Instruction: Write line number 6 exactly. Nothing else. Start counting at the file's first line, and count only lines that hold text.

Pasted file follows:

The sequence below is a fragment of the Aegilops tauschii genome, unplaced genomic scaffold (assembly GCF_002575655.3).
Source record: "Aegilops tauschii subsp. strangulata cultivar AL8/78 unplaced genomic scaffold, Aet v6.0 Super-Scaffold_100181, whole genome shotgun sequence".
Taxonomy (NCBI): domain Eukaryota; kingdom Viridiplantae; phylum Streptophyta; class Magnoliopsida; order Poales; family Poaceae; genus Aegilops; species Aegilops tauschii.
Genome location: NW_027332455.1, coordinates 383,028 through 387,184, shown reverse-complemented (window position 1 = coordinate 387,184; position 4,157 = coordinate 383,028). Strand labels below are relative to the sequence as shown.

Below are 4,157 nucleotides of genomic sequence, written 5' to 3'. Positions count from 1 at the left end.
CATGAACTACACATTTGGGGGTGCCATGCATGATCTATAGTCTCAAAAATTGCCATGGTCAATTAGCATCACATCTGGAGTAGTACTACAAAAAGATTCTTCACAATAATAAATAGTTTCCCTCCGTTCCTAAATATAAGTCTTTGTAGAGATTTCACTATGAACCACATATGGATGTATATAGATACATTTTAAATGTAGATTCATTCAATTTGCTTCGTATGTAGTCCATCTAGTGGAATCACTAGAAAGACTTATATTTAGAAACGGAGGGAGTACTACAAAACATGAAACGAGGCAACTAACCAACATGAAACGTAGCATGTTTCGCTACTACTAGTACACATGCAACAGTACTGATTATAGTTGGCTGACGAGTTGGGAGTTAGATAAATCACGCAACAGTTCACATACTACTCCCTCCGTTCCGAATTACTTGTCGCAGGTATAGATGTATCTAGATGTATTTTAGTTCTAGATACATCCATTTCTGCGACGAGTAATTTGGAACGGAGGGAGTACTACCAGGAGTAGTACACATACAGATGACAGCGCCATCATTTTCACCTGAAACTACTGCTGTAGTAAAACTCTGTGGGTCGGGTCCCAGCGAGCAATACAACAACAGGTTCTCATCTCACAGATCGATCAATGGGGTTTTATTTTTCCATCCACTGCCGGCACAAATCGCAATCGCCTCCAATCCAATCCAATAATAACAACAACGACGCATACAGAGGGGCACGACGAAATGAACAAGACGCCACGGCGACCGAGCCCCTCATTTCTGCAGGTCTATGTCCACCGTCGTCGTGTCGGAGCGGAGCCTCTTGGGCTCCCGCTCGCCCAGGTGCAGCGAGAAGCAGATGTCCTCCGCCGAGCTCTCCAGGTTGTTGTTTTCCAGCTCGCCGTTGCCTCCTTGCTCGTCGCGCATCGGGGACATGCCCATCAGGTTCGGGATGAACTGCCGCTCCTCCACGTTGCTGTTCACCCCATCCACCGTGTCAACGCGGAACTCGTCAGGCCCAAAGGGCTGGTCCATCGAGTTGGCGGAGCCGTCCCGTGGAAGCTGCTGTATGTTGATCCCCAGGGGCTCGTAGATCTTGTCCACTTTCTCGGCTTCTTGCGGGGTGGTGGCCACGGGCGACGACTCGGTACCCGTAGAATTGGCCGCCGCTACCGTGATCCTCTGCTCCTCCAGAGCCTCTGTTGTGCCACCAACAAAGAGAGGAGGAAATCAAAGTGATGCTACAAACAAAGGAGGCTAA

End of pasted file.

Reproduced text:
CATGAACTACACATTTGGGGGTGCCATGCATGATCTATAGTCTCAAAAATTGCCATGGTCAATTAGCATCACATCTGGAGTAGTACTACAAAAAGATTCTTCACAATAATAAATAGTTTCCCTCCGTTCCTAAATATAAGTCTTTGTAGAGATTTCACTATGAACCACATATGGATGTATATAGATACATTTTAAATGTAGATTCATTCAATTTGCTTCGTATGTAGTCCATCTAGTGGAATCACTAGAAAGACTTATATTTAGAAACGGAGGGAGTACTACAAAACATGAAACGAGGCAACTAACCAACATGAAACGTAGCATGTTTCGCTACTACTAGTACACATGCAACAGTACTGATTATAGTTGGCTGACGAGTTGGGAGTTAGATAAATCACGCAACAGTTCACATACTACTCCCTCCGTTCCGAATTACTTGTCGCAGGTATAGATGTATCTAGATGTATTTTAGTTCTAGATACATCCATTTCTGCGACGAGTAATTTGGAACGGAGGGAGTACTACCAGGAGTAGTACACATACAGATGACAGCGCCATCATTTTCACCTGAAACTACTGCTGTAGTAAAACTCTGTGGGTCGGGTCCCAGCGAGCAATACAACAACAGGTTCTCATCTCACAGATCGATCAATGGGGTTTTATTTTTCCATCCACTGCCGGCACAAATCGCAATCGCCTCCAATCCAATCCAATAATAACAACAACGACGCATACAGAGGGGCACGACGAAATGAACAAGACGCCACGGCGACCGAGCCCCTCATTTCTGCAGGTCTATGTCCACCGTCGTCGTGTCGGAGCGGAGCCTCTTGGGCTCCCGCTCGCCCAGGTGCAGCGAGAAGCAGATGTCCTCCGCCGAGCTCTCCAGGTTGTTGTTTTCCAGCTCGCCGTTGCCTCCTTGCTCGTCGCGCATCGGGGACATGCCCATCAGGTTCGGGATGAACTGCCGCTCCTCCACGTTGCTGTTCACCCCATCCACCGTGTCAACGCGGAACTCGTCAGGCCCAAAGGGCTGGTCCATCGAGTTGGCGGAGCCGTCCCGTGGAAGCTGCTGTATGTTGATCCCCAGGGGCTCGTAGATCTTGTCCACTTTCTCGGCTTCTTGCGGGGTGGTGGCCACGGGCGACGACTCGGTACCCGTAGAATTGGCCGCCGCTACCGTGATCCTCTGCTCCTCCAGAGCCTCTGTTGTGCCACCAACAAAGAGAGGAGGAAATCAAAGTGATGCTACAAACAAAGGAGGCTAA